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Politicians to slug it out for media spotlight

Personality politics will play a big role in campaigning ahead of federal elections due to take place at the end of 2007, a public relations expert says.

This content was published on January 2, 2007 - 11:23

Mark Balsiger tells swissinfo some cabinet ministers are already sending out a clear political message.

swissinfo: 2007 is election year, with parliamentary and cabinet elections in October and December, respectively. Are they going to be exciting affairs?

Mark Balsiger: They are already. The election campaign actually kicked off with Christoph Blocher's incredibly well stage-managed visit to Turkey [when the justice minister caused a storm by attacking Swiss anti-racism laws].

swissinfo: Do you think the Swiss People's Party and the Green Party will continue to win over people who used to vote for the centre?

M. B.: Over the past three years the Greens have made tremendous progress in all cantons. This is very likely to continue and be seen at a national level in October.

The Green Party has indeed become a viable voting option for many people. They have good politicians, and many typically "Green" issues have become daily news, such as flooding or melting glaciers.

As to the Swiss People's Party, they have room to grow in central Switzerland and in the French-speaking region. They are the smartest party when it comes to media campaigns. They will continue to score highly on issues such as asylum or foreigners. Just look at the minaret question which plays on the population's fears.

swissinfo: What's your view of the Social Democratic Party?

M.B.: They are the anti-People's Party. They have grown in strength over the past 12 years, but in terms of political content they have brought little to the table.

Positioning themselves as the anti-Blocher party is still a valid approach, but one day the threat from Christoph Blocher will no longer be there. That's when we'll see if they are able to propose any new ideas.

And unlike the Greens, the Social Democrats are unable to appeal to voters from the centre who see them as much too leftwing.

swissinfo: Will the centre parties – the Christian Democratic Party and the Radical Party – once again be the losers in this new electoral campaign?

M.B.: They've been struggling for a few years now. But thanks to Doris Leuthard, when she was president of the Christian Democrats, the party has managed to shake off its image as a losing party which had stuck for almost a decade.

But when you look at the hard facts, you see that the Christian Democratic Party continues to lose ground in the cantons, even though their media image, which really counts nowadays, sends a different message. The big question mark is over the Radicals.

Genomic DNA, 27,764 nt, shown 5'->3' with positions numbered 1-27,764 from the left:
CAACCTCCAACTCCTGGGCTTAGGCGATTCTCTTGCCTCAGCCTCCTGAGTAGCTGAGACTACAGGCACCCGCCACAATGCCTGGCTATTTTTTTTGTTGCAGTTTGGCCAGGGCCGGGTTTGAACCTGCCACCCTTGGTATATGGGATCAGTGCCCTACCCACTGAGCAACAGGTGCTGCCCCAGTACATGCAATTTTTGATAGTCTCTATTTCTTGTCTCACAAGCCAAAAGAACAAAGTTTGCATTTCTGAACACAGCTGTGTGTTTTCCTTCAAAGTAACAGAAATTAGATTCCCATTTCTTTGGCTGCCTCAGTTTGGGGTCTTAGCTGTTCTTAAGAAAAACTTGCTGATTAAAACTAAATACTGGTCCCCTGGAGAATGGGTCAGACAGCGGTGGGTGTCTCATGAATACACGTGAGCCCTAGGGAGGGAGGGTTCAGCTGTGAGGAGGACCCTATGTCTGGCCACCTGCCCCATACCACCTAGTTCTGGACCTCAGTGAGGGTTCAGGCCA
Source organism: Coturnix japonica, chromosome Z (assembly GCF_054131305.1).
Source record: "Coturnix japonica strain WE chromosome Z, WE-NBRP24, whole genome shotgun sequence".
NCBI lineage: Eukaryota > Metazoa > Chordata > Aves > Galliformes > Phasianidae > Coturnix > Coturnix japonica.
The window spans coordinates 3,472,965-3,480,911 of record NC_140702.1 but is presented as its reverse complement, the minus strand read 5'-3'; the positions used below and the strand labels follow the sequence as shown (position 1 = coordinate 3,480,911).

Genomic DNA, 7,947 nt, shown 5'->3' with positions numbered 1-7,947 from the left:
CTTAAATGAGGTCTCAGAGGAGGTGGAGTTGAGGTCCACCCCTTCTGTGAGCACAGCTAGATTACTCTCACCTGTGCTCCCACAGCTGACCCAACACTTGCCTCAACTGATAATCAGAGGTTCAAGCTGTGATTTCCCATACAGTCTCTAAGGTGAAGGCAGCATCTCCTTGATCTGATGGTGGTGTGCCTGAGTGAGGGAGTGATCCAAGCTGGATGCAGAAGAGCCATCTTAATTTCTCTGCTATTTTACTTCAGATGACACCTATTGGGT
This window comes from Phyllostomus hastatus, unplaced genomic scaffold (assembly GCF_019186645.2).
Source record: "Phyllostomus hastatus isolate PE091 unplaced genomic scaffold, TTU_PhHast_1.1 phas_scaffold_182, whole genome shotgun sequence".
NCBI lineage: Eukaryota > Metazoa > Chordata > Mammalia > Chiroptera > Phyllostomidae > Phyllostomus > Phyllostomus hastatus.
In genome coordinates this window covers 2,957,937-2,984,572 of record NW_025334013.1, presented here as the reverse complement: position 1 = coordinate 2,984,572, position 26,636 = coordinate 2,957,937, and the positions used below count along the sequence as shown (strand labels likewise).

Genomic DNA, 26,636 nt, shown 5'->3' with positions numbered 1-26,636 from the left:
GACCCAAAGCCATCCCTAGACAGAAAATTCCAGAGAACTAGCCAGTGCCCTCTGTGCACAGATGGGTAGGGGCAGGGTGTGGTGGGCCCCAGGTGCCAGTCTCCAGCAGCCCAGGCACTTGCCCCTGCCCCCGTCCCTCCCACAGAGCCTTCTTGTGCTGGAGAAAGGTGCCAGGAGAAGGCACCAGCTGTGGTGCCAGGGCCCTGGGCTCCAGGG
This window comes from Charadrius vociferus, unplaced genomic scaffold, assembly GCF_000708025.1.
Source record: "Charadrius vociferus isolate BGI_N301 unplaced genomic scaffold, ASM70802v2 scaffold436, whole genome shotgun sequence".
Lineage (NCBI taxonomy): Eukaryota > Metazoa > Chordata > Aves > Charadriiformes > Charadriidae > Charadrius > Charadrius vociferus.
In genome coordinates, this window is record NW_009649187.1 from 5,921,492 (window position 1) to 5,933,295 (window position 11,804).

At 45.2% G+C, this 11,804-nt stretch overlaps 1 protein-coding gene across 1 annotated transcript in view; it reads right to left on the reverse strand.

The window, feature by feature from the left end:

swissinfo: The proportion of women in parliament currently stands at 25 per cent. Do you see this figure changing at all?

M.B.: I hope to see more women in parliament. But I don't foresee any great changes as most of the parties have the same campaigns as in the past.

The Social Democrats and the Greens talk about quotas and encourage female candidates, while the parties on the right haven't woken up to the issue. And for the Christian Democrats women are at most figureheads.

swissinfo: How difficult is it for people wanting to enter politics?

M.B.: It's true that it's always easier to succeed in parliament when you've climbed the ladder step by step. The big parties, especially in the larger cantons, have a strong sense of hierarchy. It is very difficult to follow the traditional political career path quickly.

swissinfo: Has the nature of the electoral campaign changed over recent years?

M.B.: Yes, considerably. This is not due to politics, but the media, who now assume the role of intermediary. This has become possible following the almost complete disappearance of the "political" press. The fight for media coverage has become tougher, as it is now essential.

swissinfo: The focus of elections seems to have switched from the parties to the personalities. Is this right?

M.B.: Personality politics is a worldwide phenomenon that also affects Switzerland, where it has been visible for some time. And the parties with people who exude charm, charisma and credibility are able to pass on their political messages.

Two examples of this can be seen in the cabinet: Christoph Blocher and Doris Leuthard. In the past, people who had large majorities behind them were elected to government, not strong personalities. When they entered the cabinet they left their party membership card in the cloakroom. This is no longer the case.

swissinfo-interview: Gaby Ochsenbein

In brief

Mark Balsiger, 39, is head of Border Crossing public relations agency based in Bern.

Balsiger studied journalism and wrote a thesis entitled "Election campaigns in Switzerland, Britain and the United States".

He worked for 12 years for different media and followed a national course in public relations.

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